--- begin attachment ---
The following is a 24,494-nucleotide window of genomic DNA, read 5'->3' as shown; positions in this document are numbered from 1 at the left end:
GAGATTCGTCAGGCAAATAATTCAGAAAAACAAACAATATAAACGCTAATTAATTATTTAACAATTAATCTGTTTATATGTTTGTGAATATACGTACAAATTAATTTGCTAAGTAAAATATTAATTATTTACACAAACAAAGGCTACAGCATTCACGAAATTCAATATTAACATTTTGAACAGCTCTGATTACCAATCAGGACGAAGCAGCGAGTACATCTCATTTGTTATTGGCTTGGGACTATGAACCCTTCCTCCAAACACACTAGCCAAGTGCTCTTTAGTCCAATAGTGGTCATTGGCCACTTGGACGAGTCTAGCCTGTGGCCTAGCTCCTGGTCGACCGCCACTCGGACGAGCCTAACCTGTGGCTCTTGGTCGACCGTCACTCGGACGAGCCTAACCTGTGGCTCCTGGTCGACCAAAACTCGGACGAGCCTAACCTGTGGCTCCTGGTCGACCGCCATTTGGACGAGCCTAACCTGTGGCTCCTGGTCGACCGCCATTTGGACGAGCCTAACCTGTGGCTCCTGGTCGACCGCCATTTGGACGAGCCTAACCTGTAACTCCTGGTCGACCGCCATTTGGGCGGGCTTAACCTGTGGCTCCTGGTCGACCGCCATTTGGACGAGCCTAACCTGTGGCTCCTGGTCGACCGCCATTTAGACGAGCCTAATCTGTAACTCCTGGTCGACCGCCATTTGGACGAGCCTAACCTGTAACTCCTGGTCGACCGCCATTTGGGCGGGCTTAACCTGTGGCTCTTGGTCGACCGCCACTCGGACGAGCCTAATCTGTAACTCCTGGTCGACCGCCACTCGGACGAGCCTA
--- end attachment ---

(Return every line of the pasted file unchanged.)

The following is a 24,494-nucleotide window of genomic DNA, read 5'->3' as shown; positions in this document are numbered from 1 at the left end:
GAGATTCGTCAGGCAAATAATTCAGAAAAACAAACAATATAAACGCTAATTAATTATTTAACAATTAATCTGTTTATATGTTTGTGAATATACGTACAAATTAATTTGCTAAGTAAAATATTAATTATTTACACAAACAAAGGCTACAGCATTCACGAAATTCAATATTAACATTTTGAACAGCTCTGATTACCAATCAGGACGAAGCAGCGAGTACATCTCATTTGTTATTGGCTTGGGACTATGAACCCTTCCTCCAAACACACTAGCCAAGTGCTCTTTAGTCCAATAGTGGTCATTGGCCACTTGGACGAGTCTAGCCTGTGGCCTAGCTCCTGGTCGACCGCCACTCGGACGAGCCTAACCTGTGGCTCTTGGTCGACCGTCACTCGGACGAGCCTAACCTGTGGCTCCTGGTCGACCAAAACTCGGACGAGCCTAACCTGTGGCTCCTGGTCGACCGCCATTTGGACGAGCCTAACCTGTGGCTCCTGGTCGACCGCCATTTGGACGAGCCTAACCTGTGGCTCCTGGTCGACCGCCATTTGGACGAGCCTAACCTGTAACTCCTGGTCGACCGCCATTTGGGCGGGCTTAACCTGTGGCTCCTGGTCGACCGCCATTTGGACGAGCCTAACCTGTGGCTCCTGGTCGACCGCCATTTAGACGAGCCTAATCTGTAACTCCTGGTCGACCGCCATTTGGACGAGCCTAACCTGTAACTCCTGGTCGACCGCCATTTGGGCGGGCTTAACCTGTGGCTCTTGGTCGACCGCCACTCGGACGAGCCTAATCTGTAACTCCTGGTCGACCGCCACTCGGACGAGCCTA